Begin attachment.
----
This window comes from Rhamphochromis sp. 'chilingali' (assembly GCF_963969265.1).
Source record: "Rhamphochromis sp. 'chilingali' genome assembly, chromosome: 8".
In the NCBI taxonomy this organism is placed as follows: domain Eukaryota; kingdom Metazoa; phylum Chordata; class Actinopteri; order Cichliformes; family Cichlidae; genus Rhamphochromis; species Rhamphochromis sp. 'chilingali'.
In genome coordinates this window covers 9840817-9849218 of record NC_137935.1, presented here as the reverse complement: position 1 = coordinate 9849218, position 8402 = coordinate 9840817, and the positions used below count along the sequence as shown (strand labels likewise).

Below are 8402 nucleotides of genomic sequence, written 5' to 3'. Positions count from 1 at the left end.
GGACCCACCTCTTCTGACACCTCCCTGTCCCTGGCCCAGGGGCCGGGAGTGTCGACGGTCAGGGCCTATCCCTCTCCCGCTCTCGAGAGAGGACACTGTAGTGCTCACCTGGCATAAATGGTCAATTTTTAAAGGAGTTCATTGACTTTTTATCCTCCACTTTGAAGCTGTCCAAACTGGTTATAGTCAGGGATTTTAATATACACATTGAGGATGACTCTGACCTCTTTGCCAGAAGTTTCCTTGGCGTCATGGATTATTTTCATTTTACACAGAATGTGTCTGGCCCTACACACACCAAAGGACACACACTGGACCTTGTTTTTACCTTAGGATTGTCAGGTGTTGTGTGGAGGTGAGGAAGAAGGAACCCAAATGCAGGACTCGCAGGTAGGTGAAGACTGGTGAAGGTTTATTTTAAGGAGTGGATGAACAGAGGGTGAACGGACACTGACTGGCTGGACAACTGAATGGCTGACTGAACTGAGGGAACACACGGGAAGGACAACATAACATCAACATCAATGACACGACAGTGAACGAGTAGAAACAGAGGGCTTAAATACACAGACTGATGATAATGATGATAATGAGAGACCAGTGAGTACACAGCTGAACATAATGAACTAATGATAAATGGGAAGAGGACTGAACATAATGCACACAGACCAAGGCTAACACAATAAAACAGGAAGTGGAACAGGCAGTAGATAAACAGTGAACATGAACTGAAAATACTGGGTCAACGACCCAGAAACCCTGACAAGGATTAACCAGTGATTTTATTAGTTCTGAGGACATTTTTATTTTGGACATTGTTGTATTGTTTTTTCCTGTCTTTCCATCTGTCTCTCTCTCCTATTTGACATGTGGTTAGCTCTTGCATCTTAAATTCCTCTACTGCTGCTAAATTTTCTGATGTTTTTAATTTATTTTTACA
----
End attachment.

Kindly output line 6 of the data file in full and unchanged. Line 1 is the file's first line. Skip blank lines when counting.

GGACCCACCTCTTCTGACACCTCCCTGTCCCTGGCCCAGGGGCCGGGAGTGTCGACGGTCAGGGCCTATCCCTCTCCCGCTCTCGAGAGAGGACACTGTAGTGCTCACCTGGCATAAATGGTCAATTTTTAAAGGAGTTCATTGACTTTTTATCCTCCACTTTGAAGCTGTCCAAACTGGTTATAGTCAGGGATTTTAATATACACATTGAGGATGACTCTGACCTCTTTGCCAGAAGTTTCCTTGGCGTCATGGATTATTTTCATTTTACACAGAATGTGTCTGGCCCTACACACACCAAAGGACACACACTGGACCTTGTTTTTACCTTAGGATTGTCAGGTGTTGTGTGGAGGTGAGGAAGAAGGAACCCAAATGCAGGACTCGCAGGTAGGTGAAGACTGGTGAAGGTTTATTTTAAGGAGTGGATGAACAGAGGGTGAACGGACACTGACTGGCTGGACAACTGAATGGCTGACTGAACTGAGGGAACACACGGGAAGGACAACATAACATCAACATCAATGACACGACAGTGAACGAGTAGAAACAGAGGGCTTAAATACACAGACTGATGATAATGATGATAATGAGAGACCAGTGAGTACACAGCTGAACATAATGAACTAATGATAAATGGGAAGAGGACTGAACATAATGCACACAGACCAAGGCTAACACAATAAAACAGGAAGTGGAACAGGCAGTAGATAAACAGTGAACATGAACTGAAAATACTGGGTCAACGACCCAGAAACCCTGACAAGGATTAACCAGTGATTTTATTAGTTCTGAGGACATTTTTATTTTGGACATTGTTGTATTGTTTTTTCCTGTCTTTCCATCTGTCTCTCTCTCCTATTTGACATGTGGTTAGCTCTTGCATCTTAAATTCCTCTACTGCTGCTAAATTTTCTGATGTTTTTAATTTATTTTTACA